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As this year’s U.S. presidential race kicks into high gear, the left has moved even further left and the right further right. If you could graph the result, it would resemble a barbell—two clusters at the extremes and only a narrow connection between them.
No matter who wins the election in November, the next president of the United States will face a heavyweight challenge: lifting a divided society out of entrenched differences and into a common mission or vision. Don’t expect that to be easy.
Divisiveness in politics is certainly nothing new. As The New Yorker observed: “The strong partisanship of the American electorate has been a strain running through political science for decades … ” Abraham Lincoln is remembered as one of the greatest U.S. presidents of all time, arguably because he found a way to lead through the extreme of “a house divided.” Before his election, he faced numerous rivals who despised him (some he later recruited for his leadership team, like William Seward, his secretary of state). And let us not forget the obvious: Lincoln led during the Civil War.
Now, the U.S. is waging an ideological battle against itself. Building walls in immigration policy, breaking up big banks, weighing the benefits of Obamacare, or any of the politically charged rhetoric of the day are best viewed as symptoms—not the cause of the political divide.
This ideological battle is as old as the Neolithic Revolution some 10,000 years ago when people first learned to cultivate crops and domesticate animals. No more roaming after the herds for food; suddenly there was a new option—staying in one place near a freshwater source, growing crops and storing the excess harvest, and raising animals for meat and breeding. Humans, ever tribal, lived in communities where it literally took a village to realize the shared purpose of having enough food. The bounty of a plentiful harvest produces contentment.
I can recall from my childhood in Kansas neighbors with backyard gardens who shared from their abundance of homegrown tomatoes and zucchini. I was reminded of this while riding in an Uber the other day. The driver, reminiscing about his village back in India, told me about his family’s mango grove. “When we harvested, we had so many, we gave them to everyone.”
But when famine strikes—whether nutritionally, economically, occupationally or otherwise—shared purpose splinters into self-interest. This is more likely to happen now as yellow warning lights flash across the global economy: The International Monetary Fund is projecting only 3.2 percent global economic growth, a notch above the 3 percent technical recession level for worldwide output. The U.S. manufacturing economy remains a concern. With the pace of hiring in the U.S. being closely watched, fears have heightened that economic recession, while not imminent, is looming on the horizon. Add to that a low return on assets, geopolitical turmoil, Britain’s startling vote in June to leave the European Union, terrorism threats and a host of other concerns.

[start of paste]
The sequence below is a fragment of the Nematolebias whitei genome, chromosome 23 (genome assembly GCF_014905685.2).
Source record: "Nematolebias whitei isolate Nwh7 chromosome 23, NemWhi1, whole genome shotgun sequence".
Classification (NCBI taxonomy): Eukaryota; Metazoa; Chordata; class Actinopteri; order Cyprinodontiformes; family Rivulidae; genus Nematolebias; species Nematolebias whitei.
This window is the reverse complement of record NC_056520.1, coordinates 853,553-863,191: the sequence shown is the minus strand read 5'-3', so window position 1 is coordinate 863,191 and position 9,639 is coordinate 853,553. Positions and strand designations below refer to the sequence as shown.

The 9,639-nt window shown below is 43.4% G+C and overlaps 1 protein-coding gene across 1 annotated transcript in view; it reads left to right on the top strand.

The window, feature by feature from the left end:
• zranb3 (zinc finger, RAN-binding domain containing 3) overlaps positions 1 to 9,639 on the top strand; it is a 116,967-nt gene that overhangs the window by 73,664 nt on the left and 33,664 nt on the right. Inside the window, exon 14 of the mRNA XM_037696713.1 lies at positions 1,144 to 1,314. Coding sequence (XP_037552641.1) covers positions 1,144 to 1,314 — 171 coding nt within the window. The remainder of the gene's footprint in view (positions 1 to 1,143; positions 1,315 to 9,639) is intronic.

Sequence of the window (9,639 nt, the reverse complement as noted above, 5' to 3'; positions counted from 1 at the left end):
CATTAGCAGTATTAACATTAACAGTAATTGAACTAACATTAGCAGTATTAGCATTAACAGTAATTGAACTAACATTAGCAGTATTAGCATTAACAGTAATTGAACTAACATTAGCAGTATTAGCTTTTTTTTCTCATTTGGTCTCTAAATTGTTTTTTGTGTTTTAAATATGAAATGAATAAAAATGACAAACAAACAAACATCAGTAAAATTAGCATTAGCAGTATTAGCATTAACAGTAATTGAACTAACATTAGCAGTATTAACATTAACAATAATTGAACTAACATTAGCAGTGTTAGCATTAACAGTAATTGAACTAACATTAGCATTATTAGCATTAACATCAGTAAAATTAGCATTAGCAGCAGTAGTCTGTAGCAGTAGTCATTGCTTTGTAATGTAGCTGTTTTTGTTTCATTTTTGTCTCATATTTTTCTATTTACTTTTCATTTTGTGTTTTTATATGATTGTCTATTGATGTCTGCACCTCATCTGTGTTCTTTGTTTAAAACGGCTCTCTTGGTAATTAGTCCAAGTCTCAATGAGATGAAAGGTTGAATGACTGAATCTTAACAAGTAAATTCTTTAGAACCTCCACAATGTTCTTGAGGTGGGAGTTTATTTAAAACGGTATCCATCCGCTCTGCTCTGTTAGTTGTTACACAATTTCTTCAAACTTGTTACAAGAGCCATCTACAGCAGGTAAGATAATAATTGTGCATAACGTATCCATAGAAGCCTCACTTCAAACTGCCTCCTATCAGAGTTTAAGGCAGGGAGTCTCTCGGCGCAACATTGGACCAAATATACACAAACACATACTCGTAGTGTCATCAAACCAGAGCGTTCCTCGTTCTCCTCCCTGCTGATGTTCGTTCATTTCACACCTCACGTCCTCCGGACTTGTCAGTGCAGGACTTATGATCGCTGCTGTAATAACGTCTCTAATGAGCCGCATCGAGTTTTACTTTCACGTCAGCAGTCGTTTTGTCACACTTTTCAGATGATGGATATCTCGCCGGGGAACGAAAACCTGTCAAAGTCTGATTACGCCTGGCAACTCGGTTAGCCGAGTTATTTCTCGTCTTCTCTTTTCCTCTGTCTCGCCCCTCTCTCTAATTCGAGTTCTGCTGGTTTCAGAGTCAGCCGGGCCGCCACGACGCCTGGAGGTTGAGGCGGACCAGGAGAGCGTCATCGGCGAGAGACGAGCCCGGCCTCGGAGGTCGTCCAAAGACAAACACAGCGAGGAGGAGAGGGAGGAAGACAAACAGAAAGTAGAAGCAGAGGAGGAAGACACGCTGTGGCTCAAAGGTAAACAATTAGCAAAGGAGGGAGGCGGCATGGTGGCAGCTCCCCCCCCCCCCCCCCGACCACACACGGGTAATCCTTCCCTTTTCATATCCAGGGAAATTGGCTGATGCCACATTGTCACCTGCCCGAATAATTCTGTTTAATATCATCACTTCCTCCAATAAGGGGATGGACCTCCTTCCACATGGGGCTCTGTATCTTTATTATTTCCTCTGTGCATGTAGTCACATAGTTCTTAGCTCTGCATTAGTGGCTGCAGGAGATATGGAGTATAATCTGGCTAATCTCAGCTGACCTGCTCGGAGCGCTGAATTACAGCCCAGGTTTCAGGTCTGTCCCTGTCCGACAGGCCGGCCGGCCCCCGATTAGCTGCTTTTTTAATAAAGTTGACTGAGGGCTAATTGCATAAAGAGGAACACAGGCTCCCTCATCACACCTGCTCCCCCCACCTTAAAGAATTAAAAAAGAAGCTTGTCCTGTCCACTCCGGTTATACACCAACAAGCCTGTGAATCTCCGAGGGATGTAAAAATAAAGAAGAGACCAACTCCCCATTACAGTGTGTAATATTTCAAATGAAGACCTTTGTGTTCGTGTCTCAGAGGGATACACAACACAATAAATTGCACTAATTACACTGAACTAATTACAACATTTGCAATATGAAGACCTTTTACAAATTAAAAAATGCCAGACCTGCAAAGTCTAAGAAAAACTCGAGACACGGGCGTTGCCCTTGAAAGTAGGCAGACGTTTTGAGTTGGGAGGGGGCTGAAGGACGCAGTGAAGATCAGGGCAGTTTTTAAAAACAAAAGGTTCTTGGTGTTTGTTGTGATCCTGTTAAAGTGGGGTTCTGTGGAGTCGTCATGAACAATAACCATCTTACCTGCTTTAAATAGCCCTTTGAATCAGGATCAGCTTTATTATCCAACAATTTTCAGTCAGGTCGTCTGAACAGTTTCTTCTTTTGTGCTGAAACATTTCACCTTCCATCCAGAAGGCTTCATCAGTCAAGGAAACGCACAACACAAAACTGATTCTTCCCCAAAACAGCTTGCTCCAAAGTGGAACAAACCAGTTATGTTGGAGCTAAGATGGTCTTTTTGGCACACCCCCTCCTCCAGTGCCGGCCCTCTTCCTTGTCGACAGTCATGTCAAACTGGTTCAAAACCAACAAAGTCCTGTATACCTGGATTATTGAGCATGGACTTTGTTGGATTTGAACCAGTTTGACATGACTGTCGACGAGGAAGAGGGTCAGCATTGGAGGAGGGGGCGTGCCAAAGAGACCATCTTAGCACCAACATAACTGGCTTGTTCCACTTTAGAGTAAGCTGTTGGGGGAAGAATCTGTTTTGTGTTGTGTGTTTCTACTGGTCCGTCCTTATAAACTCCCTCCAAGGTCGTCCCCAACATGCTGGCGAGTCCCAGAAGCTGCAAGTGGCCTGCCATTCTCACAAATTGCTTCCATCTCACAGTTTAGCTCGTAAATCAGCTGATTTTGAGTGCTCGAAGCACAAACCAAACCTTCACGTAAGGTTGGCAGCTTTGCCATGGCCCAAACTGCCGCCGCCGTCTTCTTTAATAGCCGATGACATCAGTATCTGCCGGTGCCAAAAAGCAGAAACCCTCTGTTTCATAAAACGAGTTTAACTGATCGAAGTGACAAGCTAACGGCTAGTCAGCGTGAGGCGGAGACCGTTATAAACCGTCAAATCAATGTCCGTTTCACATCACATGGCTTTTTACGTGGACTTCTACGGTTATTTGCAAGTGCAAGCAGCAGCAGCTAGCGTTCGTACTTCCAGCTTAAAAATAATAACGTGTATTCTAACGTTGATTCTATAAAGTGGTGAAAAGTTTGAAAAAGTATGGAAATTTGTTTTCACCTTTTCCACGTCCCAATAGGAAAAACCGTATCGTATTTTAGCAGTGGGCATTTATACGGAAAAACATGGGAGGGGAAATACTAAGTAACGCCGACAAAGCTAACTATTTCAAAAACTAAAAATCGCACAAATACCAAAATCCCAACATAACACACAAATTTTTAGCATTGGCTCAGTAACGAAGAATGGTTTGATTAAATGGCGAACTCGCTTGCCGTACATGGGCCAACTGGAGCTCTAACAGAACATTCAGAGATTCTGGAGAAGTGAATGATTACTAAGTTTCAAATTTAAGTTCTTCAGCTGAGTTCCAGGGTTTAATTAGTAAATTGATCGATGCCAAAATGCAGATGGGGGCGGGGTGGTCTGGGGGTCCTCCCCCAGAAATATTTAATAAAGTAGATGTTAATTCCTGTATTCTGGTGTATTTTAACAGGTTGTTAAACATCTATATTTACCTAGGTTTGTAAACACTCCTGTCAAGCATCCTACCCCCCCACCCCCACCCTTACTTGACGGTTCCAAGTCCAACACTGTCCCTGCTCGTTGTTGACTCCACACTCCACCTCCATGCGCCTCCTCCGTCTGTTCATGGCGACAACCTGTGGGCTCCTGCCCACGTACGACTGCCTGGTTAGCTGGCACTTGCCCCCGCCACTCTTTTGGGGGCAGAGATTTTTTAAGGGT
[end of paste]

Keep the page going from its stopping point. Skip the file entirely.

These fears raise the specter of scarcity like a poor harvest. When you perceive your livelihood and lifestyle (i.e., “survival,” as we know it) are threatened, shared interest feels like an altruistic luxury few can afford. Feeling threatened, people look for someone to blame, from illegal immigrants to the super-affluent “1 percent” to terrorist cells in Belgium. Such fears even spread the contagion of survivalist thinking in the workplace of who will stay and who will go in a recession.
It’s no surprise, then, that the angry and disenfranchised flock to support Republican candidate Donald Trump, and that those who feel Wall Street triumphs over Main Street sided with Democratic challenger Bernie Sanders. Both are products of the polarization of America. This polarization has also pulled Democratic nominee Hillary Clinton, more traditionally a centrist, further to the left.
From politics to business, though, a key trait distinguishing the best leaders is the ability to create a common purpose around which individual self-interest can transform into shared interest. Unquestionably, the most compelling commonality of our time—a vision to unite rather than divide the nation—is economic security. Nothing brings that home to Americans more than jobs and wages. With the Great Recession still fresh in people’s memories, any warning lights on economic outlook send people into scarcity mode. People move away from the “gatherers” who cultivate and share, and instead return to hungry-hunter mentality, huddled in their respective caves (left and right).
While divisiveness may generate news headlines and sensational comments make for Tweet-able sound bites, the question remains: How will the next president deal with the reality of the bitter harvest of divisiveness? Without shared alignment, the next leader of the free world will be hard pressed to chart a course forward.